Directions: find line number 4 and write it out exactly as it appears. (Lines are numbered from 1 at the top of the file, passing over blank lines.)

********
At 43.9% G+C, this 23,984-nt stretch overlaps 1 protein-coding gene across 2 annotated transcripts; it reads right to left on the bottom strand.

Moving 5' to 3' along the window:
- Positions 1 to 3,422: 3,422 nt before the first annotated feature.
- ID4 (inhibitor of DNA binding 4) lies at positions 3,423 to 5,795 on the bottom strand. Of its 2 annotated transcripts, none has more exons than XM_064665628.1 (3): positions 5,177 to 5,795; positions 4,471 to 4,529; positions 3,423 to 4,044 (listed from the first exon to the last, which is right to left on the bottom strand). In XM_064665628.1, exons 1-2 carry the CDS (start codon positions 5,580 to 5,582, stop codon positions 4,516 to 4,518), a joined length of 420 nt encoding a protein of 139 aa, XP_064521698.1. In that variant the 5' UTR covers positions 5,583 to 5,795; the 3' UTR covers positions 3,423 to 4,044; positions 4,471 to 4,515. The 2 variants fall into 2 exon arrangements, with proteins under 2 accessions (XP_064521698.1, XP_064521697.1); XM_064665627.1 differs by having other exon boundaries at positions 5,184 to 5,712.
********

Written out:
- ID4 (inhibitor of DNA binding 4) lies at positions 3,423 to 5,795 on the bottom strand. Of its 2 annotated transcripts, none has more exons than XM_064665628.1 (3): positions 5,177 to 5,795; positions 4,471 to 4,529; positions 3,423 to 4,044 (listed from the first exon to the last, which is right to left on the bottom strand). In XM_064665628.1, exons 1-2 carry the CDS (start codon positions 5,580 to 5,582, stop codon positions 4,516 to 4,518), a joined length of 420 nt encoding a protein of 139 aa, XP_064521698.1. In that variant the 5' UTR covers positions 5,583 to 5,795; the 3' UTR covers positions 3,423 to 4,044; positions 4,471 to 4,515. The 2 variants fall into 2 exon arrangements, with proteins under 2 accessions (XP_064521698.1, XP_064521697.1); XM_064665627.1 differs by having other exon boundaries at positions 5,184 to 5,712.